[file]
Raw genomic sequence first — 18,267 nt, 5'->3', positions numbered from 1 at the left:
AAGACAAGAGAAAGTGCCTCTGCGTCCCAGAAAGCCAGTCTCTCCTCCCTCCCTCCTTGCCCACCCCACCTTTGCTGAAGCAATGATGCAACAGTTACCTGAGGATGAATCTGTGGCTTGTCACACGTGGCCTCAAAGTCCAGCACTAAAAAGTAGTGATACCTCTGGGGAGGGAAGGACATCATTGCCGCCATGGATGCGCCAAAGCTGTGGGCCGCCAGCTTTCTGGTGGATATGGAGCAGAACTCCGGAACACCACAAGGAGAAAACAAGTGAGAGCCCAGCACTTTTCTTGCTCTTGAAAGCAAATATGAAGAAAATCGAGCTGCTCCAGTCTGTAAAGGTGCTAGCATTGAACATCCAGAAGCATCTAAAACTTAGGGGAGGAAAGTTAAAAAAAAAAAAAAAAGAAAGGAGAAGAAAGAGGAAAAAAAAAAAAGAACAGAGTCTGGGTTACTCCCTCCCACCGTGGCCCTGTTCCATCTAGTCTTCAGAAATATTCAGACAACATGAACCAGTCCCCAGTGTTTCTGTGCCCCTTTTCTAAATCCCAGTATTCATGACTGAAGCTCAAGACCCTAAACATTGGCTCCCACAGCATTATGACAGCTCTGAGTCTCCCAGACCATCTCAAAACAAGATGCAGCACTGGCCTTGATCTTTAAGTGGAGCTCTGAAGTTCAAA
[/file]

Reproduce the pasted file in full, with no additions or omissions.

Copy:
Raw genomic sequence first — 18,267 nt, 5'->3', positions numbered from 1 at the left:
AAGACAAGAGAAAGTGCCTCTGCGTCCCAGAAAGCCAGTCTCTCCTCCCTCCCTCCTTGCCCACCCCACCTTTGCTGAAGCAATGATGCAACAGTTACCTGAGGATGAATCTGTGGCTTGTCACACGTGGCCTCAAAGTCCAGCACTAAAAAGTAGTGATACCTCTGGGGAGGGAAGGACATCATTGCCGCCATGGATGCGCCAAAGCTGTGGGCCGCCAGCTTTCTGGTGGATATGGAGCAGAACTCCGGAACACCACAAGGAGAAAACAAGTGAGAGCCCAGCACTTTTCTTGCTCTTGAAAGCAAATATGAAGAAAATCGAGCTGCTCCAGTCTGTAAAGGTGCTAGCATTGAACATCCAGAAGCATCTAAAACTTAGGGGAGGAAAGTTAAAAAAAAAAAAAAAAGAAAGGAGAAGAAAGAGGAAAAAAAAAAAAGAACAGAGTCTGGGTTACTCCCTCCCACCGTGGCCCTGTTCCATCTAGTCTTCAGAAATATTCAGACAACATGAACCAGTCCCCAGTGTTTCTGTGCCCCTTTTCTAAATCCCAGTATTCATGACTGAAGCTCAAGACCCTAAACATTGGCTCCCACAGCATTATGACAGCTCTGAGTCTCCCAGACCATCTCAAAACAAGATGCAGCACTGGCCTTGATCTTTAAGTGGAGCTCTGAAGTTCAAA